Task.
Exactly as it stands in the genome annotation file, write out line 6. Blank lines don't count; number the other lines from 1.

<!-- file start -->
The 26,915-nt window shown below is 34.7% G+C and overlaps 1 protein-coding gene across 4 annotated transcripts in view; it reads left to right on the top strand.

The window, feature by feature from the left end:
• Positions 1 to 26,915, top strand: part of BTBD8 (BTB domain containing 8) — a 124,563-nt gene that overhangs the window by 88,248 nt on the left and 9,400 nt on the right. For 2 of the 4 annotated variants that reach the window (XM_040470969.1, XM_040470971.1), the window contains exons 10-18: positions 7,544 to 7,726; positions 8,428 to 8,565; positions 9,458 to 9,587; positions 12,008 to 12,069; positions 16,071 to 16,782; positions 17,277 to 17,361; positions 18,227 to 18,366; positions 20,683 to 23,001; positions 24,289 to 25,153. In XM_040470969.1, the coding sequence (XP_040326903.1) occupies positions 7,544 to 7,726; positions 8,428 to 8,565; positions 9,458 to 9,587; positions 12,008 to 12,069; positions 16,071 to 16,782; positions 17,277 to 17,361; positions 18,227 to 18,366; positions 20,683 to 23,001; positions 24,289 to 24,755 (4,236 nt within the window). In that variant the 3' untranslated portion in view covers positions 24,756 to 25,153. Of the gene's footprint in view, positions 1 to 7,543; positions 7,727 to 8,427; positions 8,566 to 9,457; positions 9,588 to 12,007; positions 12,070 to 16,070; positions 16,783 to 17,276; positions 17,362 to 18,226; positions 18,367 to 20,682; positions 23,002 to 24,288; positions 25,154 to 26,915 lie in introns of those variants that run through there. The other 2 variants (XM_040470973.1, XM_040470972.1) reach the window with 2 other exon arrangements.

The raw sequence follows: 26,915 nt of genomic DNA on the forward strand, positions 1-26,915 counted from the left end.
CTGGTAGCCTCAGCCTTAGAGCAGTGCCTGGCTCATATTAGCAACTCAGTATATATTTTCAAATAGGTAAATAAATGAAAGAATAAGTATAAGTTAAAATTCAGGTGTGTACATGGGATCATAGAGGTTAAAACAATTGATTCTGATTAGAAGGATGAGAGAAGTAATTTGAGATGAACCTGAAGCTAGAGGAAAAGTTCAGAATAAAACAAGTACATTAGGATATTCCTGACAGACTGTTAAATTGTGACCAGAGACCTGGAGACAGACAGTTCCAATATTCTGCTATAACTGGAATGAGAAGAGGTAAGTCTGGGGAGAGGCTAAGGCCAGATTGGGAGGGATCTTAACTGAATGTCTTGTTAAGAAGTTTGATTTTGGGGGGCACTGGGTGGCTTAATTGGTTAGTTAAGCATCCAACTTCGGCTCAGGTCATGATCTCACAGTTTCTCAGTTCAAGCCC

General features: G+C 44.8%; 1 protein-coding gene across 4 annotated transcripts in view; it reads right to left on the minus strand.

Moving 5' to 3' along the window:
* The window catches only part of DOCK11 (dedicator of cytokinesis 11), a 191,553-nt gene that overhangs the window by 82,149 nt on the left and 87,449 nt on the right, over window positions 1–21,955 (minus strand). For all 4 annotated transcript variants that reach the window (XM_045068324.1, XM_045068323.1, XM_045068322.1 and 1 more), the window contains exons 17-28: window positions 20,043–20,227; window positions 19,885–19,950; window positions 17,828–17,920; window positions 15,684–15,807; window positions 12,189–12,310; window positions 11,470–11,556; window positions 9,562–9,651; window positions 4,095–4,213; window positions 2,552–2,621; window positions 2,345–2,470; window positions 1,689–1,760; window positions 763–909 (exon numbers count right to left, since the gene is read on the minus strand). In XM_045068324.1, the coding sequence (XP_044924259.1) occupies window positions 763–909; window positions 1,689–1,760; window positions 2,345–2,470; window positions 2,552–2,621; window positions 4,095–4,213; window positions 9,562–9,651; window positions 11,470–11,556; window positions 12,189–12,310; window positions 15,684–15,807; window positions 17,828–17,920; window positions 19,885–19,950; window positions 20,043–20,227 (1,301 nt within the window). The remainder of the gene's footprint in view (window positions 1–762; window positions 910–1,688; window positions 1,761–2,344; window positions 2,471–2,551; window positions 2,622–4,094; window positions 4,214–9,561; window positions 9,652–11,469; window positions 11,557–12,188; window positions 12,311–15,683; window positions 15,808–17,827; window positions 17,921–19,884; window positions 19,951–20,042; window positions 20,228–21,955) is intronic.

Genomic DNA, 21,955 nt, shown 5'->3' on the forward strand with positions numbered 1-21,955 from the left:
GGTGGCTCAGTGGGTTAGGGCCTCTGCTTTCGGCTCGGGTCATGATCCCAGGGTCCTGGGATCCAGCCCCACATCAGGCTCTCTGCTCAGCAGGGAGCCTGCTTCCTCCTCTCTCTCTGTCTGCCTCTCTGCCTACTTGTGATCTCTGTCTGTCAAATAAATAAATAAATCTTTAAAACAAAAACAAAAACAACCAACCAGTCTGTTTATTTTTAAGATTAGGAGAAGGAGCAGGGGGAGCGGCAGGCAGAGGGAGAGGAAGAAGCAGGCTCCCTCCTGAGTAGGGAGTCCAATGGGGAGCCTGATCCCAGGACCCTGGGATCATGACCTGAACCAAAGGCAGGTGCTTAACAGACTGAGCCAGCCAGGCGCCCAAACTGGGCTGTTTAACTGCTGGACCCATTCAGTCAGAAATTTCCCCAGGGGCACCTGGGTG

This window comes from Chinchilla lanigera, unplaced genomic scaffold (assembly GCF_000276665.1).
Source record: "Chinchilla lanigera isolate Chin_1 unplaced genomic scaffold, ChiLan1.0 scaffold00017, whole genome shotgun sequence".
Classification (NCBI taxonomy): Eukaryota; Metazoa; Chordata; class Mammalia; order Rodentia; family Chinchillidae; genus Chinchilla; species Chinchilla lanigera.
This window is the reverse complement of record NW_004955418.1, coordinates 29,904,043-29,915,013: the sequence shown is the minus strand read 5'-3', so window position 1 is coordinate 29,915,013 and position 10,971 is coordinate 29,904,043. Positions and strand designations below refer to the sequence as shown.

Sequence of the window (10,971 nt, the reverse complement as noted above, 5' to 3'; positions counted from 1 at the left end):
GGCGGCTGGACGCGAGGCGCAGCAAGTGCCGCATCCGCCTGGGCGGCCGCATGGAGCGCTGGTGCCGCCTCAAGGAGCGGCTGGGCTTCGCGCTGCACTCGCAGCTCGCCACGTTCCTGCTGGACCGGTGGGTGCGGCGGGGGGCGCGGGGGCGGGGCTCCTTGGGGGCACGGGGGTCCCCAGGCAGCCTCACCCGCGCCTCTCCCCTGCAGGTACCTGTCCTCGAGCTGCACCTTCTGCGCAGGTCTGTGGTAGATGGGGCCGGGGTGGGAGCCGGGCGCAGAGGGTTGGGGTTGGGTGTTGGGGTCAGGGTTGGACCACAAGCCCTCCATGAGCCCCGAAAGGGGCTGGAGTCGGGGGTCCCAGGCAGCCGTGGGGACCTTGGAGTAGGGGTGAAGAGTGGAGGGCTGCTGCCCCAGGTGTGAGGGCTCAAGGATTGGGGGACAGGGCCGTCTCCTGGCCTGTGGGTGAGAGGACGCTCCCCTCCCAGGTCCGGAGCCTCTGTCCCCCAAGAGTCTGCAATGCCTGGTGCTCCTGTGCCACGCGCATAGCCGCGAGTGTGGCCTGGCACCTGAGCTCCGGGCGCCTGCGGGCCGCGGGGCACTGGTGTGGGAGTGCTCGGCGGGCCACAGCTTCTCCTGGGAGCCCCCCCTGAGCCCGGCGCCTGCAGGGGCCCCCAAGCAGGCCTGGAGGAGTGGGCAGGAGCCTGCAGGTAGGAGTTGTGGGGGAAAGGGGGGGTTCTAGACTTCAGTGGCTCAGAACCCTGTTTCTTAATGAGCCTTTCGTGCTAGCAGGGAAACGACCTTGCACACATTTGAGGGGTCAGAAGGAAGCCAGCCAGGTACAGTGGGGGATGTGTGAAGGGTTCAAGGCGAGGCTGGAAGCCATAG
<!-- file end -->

General features: G+C 44.8%; 1 protein-coding gene across 4 annotated transcripts in view; it reads right to left on the minus strand.